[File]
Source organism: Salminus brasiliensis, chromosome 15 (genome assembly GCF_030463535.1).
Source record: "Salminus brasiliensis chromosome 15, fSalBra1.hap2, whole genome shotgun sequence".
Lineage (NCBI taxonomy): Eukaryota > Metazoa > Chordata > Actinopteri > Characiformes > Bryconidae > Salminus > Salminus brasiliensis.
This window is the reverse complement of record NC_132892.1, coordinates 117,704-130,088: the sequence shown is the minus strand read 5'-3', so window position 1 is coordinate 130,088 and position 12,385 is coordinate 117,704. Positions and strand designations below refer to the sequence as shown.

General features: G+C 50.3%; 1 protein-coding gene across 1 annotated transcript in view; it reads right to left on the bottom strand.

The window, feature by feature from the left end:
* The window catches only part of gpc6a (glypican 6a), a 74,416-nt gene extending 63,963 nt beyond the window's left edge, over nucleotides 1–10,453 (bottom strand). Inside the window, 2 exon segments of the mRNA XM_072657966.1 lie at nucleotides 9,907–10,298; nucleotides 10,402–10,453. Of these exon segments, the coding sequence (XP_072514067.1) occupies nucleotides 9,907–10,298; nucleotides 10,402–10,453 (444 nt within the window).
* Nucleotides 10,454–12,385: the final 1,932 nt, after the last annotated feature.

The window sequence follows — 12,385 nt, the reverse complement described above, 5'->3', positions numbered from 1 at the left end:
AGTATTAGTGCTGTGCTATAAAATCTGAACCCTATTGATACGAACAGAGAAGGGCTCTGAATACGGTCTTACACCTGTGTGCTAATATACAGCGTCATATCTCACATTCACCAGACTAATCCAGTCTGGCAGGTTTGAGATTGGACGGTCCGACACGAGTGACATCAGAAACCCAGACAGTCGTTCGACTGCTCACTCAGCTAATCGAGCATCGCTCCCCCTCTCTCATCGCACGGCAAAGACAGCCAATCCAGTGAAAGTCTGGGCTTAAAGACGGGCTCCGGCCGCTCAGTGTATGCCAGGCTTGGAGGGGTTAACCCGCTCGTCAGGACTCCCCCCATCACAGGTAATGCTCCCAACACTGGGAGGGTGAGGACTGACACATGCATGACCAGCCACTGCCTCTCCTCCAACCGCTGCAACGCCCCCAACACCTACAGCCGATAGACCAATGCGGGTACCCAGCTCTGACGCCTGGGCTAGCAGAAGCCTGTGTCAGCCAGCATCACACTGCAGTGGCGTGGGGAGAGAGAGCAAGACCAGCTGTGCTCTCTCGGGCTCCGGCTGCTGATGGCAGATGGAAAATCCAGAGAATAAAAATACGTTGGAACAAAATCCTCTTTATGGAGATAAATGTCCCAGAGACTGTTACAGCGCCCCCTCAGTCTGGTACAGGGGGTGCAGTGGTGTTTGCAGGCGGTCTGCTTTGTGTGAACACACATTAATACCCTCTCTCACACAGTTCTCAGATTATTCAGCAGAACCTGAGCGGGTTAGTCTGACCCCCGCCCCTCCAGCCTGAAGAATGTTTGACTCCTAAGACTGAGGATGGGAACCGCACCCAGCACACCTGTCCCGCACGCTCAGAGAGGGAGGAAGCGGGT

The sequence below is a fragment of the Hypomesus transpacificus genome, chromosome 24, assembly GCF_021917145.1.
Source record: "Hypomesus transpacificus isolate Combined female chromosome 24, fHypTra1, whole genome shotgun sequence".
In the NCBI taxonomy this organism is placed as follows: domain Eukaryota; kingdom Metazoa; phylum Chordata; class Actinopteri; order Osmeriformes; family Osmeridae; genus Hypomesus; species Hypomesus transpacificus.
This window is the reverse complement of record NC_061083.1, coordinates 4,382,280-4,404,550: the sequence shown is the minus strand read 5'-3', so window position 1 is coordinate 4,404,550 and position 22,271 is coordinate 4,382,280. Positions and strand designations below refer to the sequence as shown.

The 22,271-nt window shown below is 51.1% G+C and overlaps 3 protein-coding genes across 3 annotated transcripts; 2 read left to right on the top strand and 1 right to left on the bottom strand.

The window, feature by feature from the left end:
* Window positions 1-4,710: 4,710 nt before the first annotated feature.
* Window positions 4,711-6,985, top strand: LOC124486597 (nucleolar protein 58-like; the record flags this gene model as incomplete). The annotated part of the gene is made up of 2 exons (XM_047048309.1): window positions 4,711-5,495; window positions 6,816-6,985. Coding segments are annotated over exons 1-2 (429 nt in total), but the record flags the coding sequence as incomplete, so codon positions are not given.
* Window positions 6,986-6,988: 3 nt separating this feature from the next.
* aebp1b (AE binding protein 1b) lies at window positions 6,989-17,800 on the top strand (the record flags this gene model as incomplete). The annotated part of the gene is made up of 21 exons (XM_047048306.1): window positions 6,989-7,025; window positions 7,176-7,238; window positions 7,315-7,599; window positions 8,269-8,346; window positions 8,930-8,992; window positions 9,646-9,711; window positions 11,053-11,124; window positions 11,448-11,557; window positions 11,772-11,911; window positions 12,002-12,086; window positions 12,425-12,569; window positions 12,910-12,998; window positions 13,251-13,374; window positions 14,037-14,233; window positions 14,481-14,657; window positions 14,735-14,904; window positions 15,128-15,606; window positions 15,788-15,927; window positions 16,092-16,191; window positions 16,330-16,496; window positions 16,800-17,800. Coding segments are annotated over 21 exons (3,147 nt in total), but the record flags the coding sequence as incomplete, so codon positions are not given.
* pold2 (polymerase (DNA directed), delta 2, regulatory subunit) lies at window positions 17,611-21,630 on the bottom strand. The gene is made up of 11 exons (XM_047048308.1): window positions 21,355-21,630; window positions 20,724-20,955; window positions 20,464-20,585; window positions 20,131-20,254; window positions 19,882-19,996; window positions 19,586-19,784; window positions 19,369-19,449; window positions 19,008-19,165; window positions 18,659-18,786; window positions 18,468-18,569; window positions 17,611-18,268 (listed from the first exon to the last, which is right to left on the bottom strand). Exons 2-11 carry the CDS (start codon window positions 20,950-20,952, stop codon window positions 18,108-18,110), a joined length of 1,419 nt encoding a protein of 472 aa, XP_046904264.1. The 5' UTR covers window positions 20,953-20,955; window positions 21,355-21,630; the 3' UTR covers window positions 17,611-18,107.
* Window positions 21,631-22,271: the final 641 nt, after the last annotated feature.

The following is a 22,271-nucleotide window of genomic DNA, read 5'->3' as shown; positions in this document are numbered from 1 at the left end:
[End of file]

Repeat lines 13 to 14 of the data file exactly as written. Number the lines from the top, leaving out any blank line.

In the NCBI taxonomy this organism is placed as follows: domain Eukaryota; kingdom Metazoa; phylum Chordata; class Actinopteri; order Osmeriformes; family Osmeridae; genus Hypomesus; species Hypomesus transpacificus.
This window is the reverse complement of record NC_061083.1, coordinates 4,382,280-4,404,550: the sequence shown is the minus strand read 5'-3', so window position 1 is coordinate 4,404,550 and position 22,271 is coordinate 4,382,280. Positions and strand designations below refer to the sequence as shown.